Fate in Humans and Animals

Bendiocarb is absorbed through all the normal routes of exposure, but dermal absorption is especially rapid.

Carbamates generally are excreted rapidly and do not accumulate in mammalian tissue. If exposure does not continue, cholinesterase inhibition and its symptoms reverse rapidly. In non-fatal cases, the illness generally lasts less than 24 hours (26). Within 2 days after feeding doses of up to 10 mg/kg of bendiocarb to rats, 89 to 90 % of the dose was eliminated in the urine, 2 to 6% was exhaled, and another 2 to 6% was eliminated in the feces. This same pattern of elimination was observed in a human subject given an oral dose of bendiocarb (24).


Effects on Birds

Bendiocarb is highly toxic to birds. The LD50 for mallard ducks is 3.1 mg/kg, and for quail is 19 mg/kg.

Effects on Fish

The LC50 for bendiocarb in fish is 0.4-1.8 mg/L (5).

Effects on Other Animals (Nontarget Species)

Earthworm populations under turf were reduced by 99% within one week after a single application of 4.48 kg/hectare of bendiocarb. This rate is twice the highest application rate permitted on labels for products containing bendiocarb (26).


Bendiocarb does not accumulate in soil, water, or plants.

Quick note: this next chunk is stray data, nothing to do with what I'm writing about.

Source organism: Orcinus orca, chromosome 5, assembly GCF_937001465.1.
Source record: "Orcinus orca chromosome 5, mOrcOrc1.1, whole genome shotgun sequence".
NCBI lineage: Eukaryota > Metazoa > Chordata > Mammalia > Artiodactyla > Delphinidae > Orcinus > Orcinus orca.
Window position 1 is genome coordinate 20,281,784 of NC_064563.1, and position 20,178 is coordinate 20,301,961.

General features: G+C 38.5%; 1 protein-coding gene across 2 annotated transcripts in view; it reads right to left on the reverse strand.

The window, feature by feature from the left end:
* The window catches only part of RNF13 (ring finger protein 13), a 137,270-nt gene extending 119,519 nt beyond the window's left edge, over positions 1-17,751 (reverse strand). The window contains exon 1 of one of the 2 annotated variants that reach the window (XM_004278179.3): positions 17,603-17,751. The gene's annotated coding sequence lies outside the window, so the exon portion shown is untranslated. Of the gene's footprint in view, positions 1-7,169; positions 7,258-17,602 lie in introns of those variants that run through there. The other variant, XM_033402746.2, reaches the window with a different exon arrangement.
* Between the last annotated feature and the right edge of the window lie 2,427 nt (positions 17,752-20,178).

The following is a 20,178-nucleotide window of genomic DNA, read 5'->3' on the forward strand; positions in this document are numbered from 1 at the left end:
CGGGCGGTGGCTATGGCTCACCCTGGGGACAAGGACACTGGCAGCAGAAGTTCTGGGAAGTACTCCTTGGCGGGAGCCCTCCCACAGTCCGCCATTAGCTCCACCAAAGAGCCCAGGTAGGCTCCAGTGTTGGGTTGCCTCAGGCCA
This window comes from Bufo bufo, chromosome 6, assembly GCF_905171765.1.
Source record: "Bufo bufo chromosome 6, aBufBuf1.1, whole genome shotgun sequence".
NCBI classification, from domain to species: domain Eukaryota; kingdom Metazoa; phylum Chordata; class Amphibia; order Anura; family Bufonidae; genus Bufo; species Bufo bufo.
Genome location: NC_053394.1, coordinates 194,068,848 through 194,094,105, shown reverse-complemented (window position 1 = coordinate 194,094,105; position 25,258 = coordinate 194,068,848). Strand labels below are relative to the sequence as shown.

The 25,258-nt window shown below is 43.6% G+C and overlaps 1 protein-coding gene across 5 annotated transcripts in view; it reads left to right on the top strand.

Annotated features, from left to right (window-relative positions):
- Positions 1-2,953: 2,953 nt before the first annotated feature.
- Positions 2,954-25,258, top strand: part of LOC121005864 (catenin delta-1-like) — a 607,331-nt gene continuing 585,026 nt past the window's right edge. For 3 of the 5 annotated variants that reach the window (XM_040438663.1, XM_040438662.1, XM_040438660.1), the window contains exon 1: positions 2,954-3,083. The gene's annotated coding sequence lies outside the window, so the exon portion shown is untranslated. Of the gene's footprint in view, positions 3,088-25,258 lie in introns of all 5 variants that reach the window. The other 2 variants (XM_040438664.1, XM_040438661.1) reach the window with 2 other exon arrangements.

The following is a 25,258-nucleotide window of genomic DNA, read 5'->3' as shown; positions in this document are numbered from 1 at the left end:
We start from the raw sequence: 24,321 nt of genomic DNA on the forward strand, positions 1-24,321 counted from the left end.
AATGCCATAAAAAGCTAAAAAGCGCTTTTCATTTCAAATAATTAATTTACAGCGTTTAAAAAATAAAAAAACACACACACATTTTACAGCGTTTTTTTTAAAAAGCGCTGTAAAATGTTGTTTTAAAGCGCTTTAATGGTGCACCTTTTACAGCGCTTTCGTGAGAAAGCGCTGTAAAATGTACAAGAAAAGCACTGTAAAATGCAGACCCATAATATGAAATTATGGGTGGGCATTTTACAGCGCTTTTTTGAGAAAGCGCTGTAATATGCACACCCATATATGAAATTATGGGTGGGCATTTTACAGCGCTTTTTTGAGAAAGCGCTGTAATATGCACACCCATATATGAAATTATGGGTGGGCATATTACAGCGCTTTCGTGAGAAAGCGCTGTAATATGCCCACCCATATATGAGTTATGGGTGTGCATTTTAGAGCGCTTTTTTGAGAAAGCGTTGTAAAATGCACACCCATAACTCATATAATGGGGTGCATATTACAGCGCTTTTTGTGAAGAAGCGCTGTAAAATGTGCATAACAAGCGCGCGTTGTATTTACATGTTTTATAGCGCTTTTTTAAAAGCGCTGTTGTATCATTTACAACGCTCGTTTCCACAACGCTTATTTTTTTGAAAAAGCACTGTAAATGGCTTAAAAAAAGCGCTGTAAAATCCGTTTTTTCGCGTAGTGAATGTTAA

Breakdown of Chemical in Soil and Groundwater

The half-life of bendiocarb varies with soil type from less than one week to up to four weeks (8, 28).

Breakdown of Chemical in Water

Bendiocarb is degraded in solution by hydrolysis. It does not accumulate in water.


Bendiocarb is an odorless, white crystalline solid. It is stable under normal temperatures and pressures, but should not be mixed with alkaline preparations. Thermal decomposition products may include toxic oxides of nitrogen (27).

Occupational Exposure Limits:

No occupational exposure limits have been established for bendiocarb by OSHA, ACGIH, or NIOSH.

Physical Properties:

CAS #: 22781-23-3
Koc: 200 calculated from log P (28)
Density: 1.25 g/ml
H20 solubility: 260 ppm (28)
Solubility in other solvents:
Acetone 2-3 x 10 to the minus 5 ppm
Dichloromethane 3-6 x 10 to the minus 5 ppm
Dimethyl sulfoxide 2-3 x 10 to the minus 5 ppm
Ethanol 3-5 x 10 to the minus 4 ppm
Xylene 1.6 x 10 to the minus 4 ppm (30)
Melting point: 124-129 degrees C (264 degrees F)(27, 30)
Vapor pressure: 3.5 x 10 to the minus 5 mm Hg at 25 degrees C (28).
Water: hexane partition coefficient: 1:9 at 25 degrees C (5)
Chemical Class/Use: Carbamate insecticide


NOR-AM Chemical Company
Little Falls Centre One
2711 Centerville Rd.
Wilmington, DE 19808
Telephone: 302-892-3000

Review by Basic Manufacturer:

Comments solicited: June, 1992
Comments received: January, 1994


  1. Meister, R.T. (ed.) 1987. Farm Chemicals Handbook. Willoughby, OH: Meister Pub. Co.
  2. WSSA Herbicide Handbook Committee. 1983. Herbicide Handbook of the Weed Science Society of America. 5th Ed. WSSA, Champaign, IL.
  3. Hazardous Materials Advisory Committee. 1974. EPA-SAB-74-001 Herbicide Report Chemical Analysis, Environmental Effects, Agriculture and Other Applied Uses. EPA: May.